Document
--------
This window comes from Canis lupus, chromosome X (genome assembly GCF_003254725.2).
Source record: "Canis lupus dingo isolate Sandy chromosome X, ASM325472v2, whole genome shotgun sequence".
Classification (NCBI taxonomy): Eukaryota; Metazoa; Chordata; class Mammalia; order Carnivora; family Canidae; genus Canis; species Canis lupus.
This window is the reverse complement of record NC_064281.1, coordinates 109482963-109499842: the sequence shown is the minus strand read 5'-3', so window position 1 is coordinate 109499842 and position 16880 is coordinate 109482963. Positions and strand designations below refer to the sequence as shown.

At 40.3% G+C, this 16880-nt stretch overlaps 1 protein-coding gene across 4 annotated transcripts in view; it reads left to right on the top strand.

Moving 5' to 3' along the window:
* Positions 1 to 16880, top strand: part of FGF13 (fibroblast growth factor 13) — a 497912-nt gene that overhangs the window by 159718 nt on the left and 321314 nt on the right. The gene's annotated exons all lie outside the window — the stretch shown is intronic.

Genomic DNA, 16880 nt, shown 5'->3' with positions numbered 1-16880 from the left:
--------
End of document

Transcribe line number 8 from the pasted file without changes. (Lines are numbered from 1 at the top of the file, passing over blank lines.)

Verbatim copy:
Genomic DNA, 16880 nt, shown 5'->3' with positions numbered 1-16880 from the left: